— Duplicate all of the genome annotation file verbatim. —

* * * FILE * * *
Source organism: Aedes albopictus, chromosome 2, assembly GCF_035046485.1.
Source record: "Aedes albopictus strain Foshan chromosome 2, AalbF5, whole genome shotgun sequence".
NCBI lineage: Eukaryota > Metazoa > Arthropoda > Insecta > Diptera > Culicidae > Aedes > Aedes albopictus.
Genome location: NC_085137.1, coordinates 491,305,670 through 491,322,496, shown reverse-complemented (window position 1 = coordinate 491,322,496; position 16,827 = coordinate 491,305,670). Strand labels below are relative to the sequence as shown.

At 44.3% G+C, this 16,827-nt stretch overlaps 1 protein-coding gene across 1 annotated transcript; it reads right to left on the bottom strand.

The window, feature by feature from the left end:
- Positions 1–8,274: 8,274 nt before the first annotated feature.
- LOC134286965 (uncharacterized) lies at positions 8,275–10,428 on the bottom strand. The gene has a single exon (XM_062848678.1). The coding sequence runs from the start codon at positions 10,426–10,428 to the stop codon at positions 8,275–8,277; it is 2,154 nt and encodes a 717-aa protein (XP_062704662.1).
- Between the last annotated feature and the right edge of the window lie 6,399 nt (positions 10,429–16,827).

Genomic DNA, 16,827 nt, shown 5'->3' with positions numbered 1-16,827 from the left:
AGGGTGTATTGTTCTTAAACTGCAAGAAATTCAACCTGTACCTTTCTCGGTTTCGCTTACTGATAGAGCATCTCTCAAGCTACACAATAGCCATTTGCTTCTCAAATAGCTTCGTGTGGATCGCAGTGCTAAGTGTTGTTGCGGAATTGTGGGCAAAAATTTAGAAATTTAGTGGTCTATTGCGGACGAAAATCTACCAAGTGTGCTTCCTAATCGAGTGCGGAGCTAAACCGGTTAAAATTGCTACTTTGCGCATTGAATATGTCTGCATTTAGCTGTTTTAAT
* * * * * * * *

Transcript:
Source organism: Aedes albopictus, chromosome 2, assembly GCF_035046485.1.
Source record: "Aedes albopictus strain Foshan chromosome 2, AalbF5, whole genome shotgun sequence".
NCBI lineage: Eukaryota > Metazoa > Arthropoda > Insecta > Diptera > Culicidae > Aedes > Aedes albopictus.
Genome location: NC_085137.1, coordinates 491,305,670 through 491,322,496, shown reverse-complemented (window position 1 = coordinate 491,322,496; position 16,827 = coordinate 491,305,670). Strand labels below are relative to the sequence as shown.

At 44.3% G+C, this 16,827-nt stretch overlaps 1 protein-coding gene across 1 annotated transcript; it reads right to left on the bottom strand.

The window, feature by feature from the left end:
- Positions 1–8,274: 8,274 nt before the first annotated feature.
- LOC134286965 (uncharacterized) lies at positions 8,275–10,428 on the bottom strand. The gene has a single exon (XM_062848678.1). The coding sequence runs from the start codon at positions 10,426–10,428 to the stop codon at positions 8,275–8,277; it is 2,154 nt and encodes a 717-aa protein (XP_062704662.1).
- Between the last annotated feature and the right edge of the window lie 6,399 nt (positions 10,429–16,827).

Genomic DNA, 16,827 nt, shown 5'->3' with positions numbered 1-16,827 from the left:
AGGGTGTATTGTTCTTAAACTGCAAGAAATTCAACCTGTACCTTTCTCGGTTTCGCTTACTGATAGAGCATCTCTCAAGCTACACAATAGCCATTTGCTTCTCAAATAGCTTCGTGTGGATCGCAGTGCTAAGTGTTGTTGCGGAATTGTGGGCAAAAATTTAGAAATTTAGTGGTCTATTGCGGACGAAAATCTACCAAGTGTGCTTCCTAATCGAGTGCGGAGCTAAACCGGTTAAAATTGCTACTTTGCGCATTGAATATGTCTGCATTTAGCTGTTTTAAT